While the resolution is improved by capturing the diffracted light in the annular region 58, the resolution between orthogonal features can be further improved. The phase difference ΘΔ introduced by the four sectors 60, 62, 64, and 66 as described above provides improved resolution to the orthogonal lines by having the intensities of the light passing through the different features of the photomask 8 incoherently overlap. For coherent object illumination all points in the object have wave amplitudes with fixed phase relationships. When the phases vary independently from point to point, the illumination is incoherent. By introducing the phase difference ΘΔ, the light illumination becomes incoherent and the resolution is further improved by reduction of the affects of the side maxima formation as described below.
FIG. 6 illustrates the light intensity profiles with overlapping side maxima for features illuminated with coherent light and incoherent light. A first intensity profile is represented by line 120. Line 120 represents the light intensity of mask feature in a horizontal direction, such as feature 104 of FIG. 5a. Line 122 represents the intensity profile of vertical mask feature, such as feature 110 of FIG. 5b. One skilled in the art will recognize that in actual practice, both feature 104 and feature 110 will be formed on the same photomask. The distortion or side maxima which results in degrading the contrast of the image (here, the contrast between orthogonal lines) is represented by lines 124 and 126. The side maxima overlap in a naturally coherent fashion. In other words the light wave characteristics are the same for both of the features ( horizontal and vertical). The coherent overlap is represented by line 124. Mathematically, the overlap intensity α(E1+E2)2, where E represents the amplitude of the electrical field of the light wave.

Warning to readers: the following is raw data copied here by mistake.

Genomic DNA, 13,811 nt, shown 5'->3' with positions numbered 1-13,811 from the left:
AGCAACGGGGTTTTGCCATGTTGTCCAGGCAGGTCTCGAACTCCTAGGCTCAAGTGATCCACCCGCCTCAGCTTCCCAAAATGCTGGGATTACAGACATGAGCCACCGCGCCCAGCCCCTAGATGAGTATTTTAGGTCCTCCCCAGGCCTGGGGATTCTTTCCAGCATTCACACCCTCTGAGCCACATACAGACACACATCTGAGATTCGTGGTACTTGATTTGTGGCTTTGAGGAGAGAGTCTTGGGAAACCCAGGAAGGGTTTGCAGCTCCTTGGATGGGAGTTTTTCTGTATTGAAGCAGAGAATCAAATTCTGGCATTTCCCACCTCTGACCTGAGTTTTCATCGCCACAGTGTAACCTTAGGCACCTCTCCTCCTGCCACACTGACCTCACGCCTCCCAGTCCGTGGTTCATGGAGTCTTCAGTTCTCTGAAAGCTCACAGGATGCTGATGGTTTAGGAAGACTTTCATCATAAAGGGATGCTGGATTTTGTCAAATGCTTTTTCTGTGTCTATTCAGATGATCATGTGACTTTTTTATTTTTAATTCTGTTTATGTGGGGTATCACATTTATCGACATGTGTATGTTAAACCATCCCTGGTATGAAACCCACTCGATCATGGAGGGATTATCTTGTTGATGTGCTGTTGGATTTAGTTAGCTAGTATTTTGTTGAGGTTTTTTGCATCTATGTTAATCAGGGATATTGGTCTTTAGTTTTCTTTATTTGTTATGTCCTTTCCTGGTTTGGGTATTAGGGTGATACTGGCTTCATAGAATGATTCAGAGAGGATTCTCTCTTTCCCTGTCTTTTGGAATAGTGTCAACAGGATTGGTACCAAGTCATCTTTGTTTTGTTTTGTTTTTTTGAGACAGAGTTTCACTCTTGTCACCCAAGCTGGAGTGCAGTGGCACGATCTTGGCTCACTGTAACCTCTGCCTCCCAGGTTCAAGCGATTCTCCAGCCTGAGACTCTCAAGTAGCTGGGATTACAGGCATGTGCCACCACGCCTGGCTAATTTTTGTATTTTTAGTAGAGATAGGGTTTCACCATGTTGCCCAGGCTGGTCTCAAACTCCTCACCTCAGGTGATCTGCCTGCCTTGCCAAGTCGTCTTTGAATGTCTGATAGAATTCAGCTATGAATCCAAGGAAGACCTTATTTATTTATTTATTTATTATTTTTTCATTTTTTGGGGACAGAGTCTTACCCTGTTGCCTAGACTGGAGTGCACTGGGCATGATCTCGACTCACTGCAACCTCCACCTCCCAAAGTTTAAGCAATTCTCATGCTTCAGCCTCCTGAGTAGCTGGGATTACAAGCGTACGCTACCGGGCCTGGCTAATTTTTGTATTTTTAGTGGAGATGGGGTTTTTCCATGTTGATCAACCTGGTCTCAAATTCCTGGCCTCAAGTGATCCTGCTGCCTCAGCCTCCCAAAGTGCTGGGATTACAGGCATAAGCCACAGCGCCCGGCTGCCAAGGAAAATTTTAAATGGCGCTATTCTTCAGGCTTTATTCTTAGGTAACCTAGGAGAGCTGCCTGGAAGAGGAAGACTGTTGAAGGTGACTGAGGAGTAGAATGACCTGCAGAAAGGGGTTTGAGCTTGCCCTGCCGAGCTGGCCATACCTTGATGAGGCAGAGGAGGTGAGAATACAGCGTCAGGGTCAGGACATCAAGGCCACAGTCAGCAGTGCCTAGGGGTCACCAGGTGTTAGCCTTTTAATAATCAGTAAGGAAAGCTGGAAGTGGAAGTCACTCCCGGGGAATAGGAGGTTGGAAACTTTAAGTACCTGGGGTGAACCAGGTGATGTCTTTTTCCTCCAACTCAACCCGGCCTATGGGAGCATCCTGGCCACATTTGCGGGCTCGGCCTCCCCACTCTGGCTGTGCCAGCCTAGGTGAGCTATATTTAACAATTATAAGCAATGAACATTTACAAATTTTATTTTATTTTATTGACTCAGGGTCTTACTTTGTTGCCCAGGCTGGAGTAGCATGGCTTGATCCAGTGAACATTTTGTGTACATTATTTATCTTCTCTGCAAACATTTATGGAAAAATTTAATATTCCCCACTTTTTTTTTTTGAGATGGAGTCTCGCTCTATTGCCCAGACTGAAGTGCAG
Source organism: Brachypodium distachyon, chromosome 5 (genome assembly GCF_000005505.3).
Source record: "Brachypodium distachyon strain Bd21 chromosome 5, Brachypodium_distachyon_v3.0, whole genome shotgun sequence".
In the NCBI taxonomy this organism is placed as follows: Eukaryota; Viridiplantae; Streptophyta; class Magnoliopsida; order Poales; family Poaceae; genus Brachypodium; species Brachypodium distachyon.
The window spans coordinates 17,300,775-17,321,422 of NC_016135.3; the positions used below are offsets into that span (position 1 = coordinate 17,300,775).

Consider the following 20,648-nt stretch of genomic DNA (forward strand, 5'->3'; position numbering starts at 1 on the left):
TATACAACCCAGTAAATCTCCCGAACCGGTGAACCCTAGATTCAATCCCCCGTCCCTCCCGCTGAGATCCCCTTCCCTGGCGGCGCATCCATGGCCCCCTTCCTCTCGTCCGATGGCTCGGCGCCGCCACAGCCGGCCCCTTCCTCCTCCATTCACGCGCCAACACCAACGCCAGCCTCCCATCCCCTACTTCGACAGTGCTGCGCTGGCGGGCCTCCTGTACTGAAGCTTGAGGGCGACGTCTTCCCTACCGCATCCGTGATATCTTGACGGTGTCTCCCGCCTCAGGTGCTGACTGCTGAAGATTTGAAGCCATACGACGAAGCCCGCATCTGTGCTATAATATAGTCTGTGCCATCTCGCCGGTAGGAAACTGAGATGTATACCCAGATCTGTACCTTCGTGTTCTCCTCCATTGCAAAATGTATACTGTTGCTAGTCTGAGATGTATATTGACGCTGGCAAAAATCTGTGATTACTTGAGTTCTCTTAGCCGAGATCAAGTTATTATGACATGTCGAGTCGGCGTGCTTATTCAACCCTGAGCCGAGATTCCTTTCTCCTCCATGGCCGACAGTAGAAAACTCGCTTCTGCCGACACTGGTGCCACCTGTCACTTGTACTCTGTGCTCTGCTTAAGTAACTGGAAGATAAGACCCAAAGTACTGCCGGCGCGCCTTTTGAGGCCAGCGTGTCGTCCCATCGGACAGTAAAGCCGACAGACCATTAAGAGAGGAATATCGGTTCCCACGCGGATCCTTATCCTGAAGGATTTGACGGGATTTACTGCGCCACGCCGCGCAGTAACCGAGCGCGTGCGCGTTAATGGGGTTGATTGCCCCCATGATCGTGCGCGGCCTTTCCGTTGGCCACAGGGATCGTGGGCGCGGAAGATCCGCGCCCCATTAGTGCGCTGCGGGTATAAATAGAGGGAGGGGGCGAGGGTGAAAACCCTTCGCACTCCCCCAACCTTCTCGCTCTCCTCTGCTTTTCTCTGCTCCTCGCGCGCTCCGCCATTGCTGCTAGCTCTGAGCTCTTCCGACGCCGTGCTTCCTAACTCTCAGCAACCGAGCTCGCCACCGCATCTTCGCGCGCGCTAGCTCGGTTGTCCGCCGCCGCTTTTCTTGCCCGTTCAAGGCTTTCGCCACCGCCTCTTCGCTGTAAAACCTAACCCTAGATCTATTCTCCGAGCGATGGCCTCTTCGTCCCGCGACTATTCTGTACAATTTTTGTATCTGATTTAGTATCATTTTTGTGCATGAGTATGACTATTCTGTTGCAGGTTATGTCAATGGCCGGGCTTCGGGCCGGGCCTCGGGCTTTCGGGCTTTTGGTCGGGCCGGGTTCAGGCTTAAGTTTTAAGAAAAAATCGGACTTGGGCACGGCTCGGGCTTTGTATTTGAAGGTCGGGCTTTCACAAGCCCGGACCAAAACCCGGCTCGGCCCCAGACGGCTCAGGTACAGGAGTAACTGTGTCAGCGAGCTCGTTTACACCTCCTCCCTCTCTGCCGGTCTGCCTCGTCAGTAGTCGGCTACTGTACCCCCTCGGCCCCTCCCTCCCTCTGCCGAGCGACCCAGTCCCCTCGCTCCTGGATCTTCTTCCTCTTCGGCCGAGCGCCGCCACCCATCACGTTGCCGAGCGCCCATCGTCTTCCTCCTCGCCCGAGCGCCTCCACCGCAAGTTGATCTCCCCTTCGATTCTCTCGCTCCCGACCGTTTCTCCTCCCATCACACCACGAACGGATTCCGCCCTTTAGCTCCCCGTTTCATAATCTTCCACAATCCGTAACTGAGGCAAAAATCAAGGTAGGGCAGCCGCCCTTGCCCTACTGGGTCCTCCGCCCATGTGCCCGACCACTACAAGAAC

When the present invention is utilized, by imposing a phase shift between light that is refracted in the substantially vertical direction and light that is refracted in the substantially horizontal direction, the side maxima for such vertical and horizontally oriented features overlap in an incoherent fashion, as represented by line 126. As evident from the figure, the side maxima is significantly smaller, thus the resolution is significantly improved. The incoherent overlap is equal to I1+I2α(E1 2+E2 2). Thus, the light intensity in those regions where the side maxima overlap is decreased, although not eliminated, to improve contrast and provide improved resolution.
 Further detail regarding the design and manufacture of the preferred embodiment apertures is now provided. As discussed above, aperture 50 is preferably formed of quartz glass, although other optical quality materials with similar optical characteristics could be substituted. Preferably the aperture is nominally between 0.01 cm to 0.1 cm in thickness and typically between 0.3 and 3 cm in diameter. Opaque regions 54 and 56 are preferably formed by coating a top surface of plate 50 with a thin coating of chromium or other well known light blocking films , and patterning the coating using well known photolithographic techniques.
 The sectors 60, 62, 64, and 66 are preferably formed by grinding plate 50 to the desired thickness using mechanical polishing or etching techniques. Alternatively, the sectors can be built up to a desired thickness by using an optically compatible coating. In the preferred embodiments the sectors 60, 62, 64, and 66 are formed by etching techniques.